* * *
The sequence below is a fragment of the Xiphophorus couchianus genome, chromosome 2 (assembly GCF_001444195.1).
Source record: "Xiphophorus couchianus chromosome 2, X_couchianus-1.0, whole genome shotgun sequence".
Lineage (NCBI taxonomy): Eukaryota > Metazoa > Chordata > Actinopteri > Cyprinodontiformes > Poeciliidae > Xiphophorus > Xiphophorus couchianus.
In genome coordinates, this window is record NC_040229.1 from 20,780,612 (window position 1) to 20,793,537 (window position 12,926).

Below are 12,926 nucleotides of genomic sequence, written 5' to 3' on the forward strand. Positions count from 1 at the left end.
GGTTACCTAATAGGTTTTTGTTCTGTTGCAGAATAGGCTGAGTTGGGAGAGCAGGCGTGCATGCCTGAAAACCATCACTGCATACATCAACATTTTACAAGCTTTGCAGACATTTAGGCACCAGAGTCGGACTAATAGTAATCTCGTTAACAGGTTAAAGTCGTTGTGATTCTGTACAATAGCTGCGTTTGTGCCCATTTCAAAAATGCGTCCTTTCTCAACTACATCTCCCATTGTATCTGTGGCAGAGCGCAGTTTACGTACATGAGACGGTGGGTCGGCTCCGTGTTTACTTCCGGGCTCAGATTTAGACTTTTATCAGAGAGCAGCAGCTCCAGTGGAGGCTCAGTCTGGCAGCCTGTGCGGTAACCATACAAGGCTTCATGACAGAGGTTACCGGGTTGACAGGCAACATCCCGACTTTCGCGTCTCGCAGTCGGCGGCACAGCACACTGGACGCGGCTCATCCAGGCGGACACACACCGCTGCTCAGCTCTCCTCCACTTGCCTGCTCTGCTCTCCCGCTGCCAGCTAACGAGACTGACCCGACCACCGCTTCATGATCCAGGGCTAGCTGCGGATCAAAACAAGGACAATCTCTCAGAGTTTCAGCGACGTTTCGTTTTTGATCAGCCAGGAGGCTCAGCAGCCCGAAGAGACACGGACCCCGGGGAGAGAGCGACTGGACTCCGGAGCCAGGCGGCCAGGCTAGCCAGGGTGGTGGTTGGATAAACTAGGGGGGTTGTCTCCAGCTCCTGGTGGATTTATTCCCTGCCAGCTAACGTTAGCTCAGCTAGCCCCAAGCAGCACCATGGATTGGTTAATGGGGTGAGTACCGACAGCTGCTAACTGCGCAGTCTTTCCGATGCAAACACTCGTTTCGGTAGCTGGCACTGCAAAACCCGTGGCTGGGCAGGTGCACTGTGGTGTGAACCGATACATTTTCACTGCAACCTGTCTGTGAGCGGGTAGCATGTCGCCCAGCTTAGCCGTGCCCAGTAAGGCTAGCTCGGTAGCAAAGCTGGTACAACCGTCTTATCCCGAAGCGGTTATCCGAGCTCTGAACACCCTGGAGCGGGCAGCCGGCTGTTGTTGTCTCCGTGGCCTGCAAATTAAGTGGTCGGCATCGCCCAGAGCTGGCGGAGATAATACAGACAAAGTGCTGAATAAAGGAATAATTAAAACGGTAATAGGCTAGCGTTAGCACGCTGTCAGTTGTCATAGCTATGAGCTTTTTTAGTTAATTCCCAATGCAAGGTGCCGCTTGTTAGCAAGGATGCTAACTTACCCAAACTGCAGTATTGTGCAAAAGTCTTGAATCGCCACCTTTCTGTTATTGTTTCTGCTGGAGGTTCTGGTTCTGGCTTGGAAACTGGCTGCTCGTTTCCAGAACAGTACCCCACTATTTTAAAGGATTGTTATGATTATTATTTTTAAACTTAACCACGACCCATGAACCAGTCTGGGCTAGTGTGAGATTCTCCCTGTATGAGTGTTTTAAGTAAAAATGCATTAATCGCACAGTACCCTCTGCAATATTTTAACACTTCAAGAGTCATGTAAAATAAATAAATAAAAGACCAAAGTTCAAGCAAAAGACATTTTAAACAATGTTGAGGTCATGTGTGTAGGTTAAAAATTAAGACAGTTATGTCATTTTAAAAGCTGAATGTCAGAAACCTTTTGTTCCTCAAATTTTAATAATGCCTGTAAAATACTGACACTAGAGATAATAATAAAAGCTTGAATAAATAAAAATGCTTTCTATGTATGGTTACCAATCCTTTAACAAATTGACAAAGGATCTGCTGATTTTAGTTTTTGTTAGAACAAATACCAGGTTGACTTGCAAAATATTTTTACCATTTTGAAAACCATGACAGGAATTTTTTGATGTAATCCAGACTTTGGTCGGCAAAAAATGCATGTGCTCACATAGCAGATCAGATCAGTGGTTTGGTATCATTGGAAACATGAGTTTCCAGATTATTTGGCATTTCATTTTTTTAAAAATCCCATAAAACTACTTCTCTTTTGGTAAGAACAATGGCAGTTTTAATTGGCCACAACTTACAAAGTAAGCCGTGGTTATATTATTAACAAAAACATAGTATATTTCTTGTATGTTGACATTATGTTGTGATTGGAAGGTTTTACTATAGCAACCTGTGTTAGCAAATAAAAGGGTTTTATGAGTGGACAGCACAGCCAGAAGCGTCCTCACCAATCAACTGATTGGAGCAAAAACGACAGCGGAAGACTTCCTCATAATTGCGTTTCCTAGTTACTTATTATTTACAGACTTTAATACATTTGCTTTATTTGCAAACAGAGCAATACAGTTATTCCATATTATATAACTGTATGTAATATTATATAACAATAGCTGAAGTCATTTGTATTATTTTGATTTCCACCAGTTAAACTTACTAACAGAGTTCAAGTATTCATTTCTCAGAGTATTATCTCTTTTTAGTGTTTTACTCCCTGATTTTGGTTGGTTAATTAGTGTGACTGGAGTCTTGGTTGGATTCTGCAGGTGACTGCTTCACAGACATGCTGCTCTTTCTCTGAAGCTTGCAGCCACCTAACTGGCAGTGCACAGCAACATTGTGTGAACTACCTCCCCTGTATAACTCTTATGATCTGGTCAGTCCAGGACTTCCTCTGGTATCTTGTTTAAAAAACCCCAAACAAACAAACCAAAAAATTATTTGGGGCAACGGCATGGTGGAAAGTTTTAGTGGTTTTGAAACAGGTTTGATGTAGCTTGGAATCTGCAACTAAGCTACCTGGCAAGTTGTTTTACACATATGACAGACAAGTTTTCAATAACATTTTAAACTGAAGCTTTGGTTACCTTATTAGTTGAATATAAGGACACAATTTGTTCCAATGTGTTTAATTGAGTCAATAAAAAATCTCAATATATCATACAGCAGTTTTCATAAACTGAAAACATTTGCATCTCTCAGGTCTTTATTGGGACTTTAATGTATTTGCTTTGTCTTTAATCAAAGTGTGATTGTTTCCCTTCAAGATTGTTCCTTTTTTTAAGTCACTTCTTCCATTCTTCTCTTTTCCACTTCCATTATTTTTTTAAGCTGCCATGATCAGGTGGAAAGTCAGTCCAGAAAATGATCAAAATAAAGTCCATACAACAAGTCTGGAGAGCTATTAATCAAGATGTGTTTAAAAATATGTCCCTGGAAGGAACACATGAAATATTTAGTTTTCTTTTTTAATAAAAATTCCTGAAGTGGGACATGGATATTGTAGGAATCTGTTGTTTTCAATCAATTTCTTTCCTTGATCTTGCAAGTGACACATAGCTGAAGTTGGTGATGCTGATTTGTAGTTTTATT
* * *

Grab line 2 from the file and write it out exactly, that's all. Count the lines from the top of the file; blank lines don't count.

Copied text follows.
Source record: "Xiphophorus couchianus chromosome 2, X_couchianus-1.0, whole genome shotgun sequence".